Now take a good look at the sign that is pictured. This sign is a big mistake on the part of the Florida DOT: Instead of signing Dale Mabry Highway as US 92, it is signed as FL 92 instead! What is the difference between a Florida state route and an US route?

25: US 19 (34 St N) north of 38 Av N, St. Petersburg

Let's head back across Tampa Bay to St. Petersburg, and this sign goof found on northbound US 19 just north of 38 Av N as it crosses the CSX Railroad tracks. This is by far the best Florida DOT goof to date and it was installed as part of a repaving and sign replacement project.

You know that the community of Lealman is a piece of unincorporated Pinellas County situated between St. Petersburg and Pinellas Park. Actually, Lealman is divided into two, West Lealman and East Lealman, as both are separated by Kenneth City. More and more people prefer to live in Lealman as it involves paying Pinellas County taxes as opposed to taxes to a municipality as far as your city taxes are concerned. (Everyone in Pinellas County who owns a home pays the general Pinellas County tax, but if you live in an unincorporated area of Pinellas County you pay what is called a Municipal Services Taxing Unit, which is Pinellas County providing the same services to you as a municipality).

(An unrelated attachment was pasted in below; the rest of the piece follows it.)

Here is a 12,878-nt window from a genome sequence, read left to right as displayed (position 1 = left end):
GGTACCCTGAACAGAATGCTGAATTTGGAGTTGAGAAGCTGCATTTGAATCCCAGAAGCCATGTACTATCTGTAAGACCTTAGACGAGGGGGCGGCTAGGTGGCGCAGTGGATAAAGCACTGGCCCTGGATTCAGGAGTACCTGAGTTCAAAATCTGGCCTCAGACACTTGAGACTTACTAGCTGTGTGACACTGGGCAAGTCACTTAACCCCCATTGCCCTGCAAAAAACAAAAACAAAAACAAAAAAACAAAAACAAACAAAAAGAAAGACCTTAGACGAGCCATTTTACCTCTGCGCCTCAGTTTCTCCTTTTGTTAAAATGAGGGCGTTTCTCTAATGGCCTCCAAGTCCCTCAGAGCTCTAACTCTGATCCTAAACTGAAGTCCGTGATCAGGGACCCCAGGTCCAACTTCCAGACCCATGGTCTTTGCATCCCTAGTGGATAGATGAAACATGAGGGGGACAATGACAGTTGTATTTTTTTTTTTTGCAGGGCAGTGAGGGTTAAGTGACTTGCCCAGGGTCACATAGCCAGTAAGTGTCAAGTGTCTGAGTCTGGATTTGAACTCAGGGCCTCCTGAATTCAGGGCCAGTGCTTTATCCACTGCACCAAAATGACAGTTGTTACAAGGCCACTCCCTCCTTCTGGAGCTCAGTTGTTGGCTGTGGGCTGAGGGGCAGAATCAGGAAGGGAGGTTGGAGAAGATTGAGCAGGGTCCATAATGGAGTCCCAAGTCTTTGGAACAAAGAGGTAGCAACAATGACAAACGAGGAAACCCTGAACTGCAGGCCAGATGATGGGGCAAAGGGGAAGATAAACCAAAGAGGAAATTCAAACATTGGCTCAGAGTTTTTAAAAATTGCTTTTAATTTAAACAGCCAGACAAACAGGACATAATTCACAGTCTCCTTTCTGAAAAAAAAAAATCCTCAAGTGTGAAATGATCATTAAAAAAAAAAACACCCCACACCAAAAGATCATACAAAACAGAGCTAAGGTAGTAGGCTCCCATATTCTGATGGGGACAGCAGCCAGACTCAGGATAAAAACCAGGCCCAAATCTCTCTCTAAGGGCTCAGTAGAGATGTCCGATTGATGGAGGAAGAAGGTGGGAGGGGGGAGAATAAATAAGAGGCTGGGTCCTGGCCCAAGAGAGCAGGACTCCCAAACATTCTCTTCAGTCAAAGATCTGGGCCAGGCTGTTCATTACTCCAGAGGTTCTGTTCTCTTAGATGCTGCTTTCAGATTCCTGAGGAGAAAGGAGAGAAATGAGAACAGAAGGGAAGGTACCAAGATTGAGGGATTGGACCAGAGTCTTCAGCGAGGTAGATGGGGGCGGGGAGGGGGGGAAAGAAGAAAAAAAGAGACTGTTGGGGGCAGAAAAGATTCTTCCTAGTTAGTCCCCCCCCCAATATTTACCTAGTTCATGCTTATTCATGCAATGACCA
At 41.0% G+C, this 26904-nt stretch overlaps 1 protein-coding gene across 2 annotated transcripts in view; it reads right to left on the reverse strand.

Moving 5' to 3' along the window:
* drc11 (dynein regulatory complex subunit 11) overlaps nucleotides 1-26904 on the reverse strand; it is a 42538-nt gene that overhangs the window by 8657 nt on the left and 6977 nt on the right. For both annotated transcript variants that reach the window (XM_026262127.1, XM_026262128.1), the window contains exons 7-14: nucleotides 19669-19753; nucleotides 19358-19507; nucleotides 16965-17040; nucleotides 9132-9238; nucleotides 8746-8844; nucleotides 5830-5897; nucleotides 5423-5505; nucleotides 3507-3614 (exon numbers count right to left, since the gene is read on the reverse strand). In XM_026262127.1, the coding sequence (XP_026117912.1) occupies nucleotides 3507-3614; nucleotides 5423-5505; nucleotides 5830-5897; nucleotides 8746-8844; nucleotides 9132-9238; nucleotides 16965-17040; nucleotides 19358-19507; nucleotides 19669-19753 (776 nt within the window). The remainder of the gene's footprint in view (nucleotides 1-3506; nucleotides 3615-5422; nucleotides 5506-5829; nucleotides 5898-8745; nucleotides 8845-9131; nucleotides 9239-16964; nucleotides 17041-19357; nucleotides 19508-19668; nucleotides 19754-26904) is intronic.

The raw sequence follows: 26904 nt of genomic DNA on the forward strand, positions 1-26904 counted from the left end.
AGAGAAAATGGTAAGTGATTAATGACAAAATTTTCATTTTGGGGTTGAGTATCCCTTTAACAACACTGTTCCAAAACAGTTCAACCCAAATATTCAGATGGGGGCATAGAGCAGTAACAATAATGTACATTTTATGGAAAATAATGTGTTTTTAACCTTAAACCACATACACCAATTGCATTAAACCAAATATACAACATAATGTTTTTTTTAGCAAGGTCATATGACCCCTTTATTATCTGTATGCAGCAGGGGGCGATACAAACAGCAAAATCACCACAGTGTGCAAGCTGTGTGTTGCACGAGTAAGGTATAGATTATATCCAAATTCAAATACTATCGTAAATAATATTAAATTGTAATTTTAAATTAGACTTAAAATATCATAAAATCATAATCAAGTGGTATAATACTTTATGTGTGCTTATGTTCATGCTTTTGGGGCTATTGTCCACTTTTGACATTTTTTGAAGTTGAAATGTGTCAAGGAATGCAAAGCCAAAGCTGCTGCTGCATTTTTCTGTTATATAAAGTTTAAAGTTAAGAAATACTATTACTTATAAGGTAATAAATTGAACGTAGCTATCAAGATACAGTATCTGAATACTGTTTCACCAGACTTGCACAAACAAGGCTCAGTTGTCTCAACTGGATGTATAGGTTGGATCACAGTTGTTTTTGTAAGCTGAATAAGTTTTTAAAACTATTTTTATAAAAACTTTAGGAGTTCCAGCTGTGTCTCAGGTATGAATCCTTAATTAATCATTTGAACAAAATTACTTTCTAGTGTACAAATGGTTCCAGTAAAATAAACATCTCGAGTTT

Now take a good look at the sign that got installed as part of the resurfacing project on US 19 (34 St N). Instead of Lealman being all by itself on a green sign, it mentions that you are entering the City of Lealman. Lealman City Limits?

OK, Florida DOT. Lealman is NOT a city, and the people of Lealman want to keep it that way. In fact, many Lealman residents from time to time fight off any attempts by Pinellas Park for annexation. It's very simple: Your property taxes would go up if you became part of a city as opposed to unincorporated Pinellas County.

For your consideration ... the roll call of sign goofs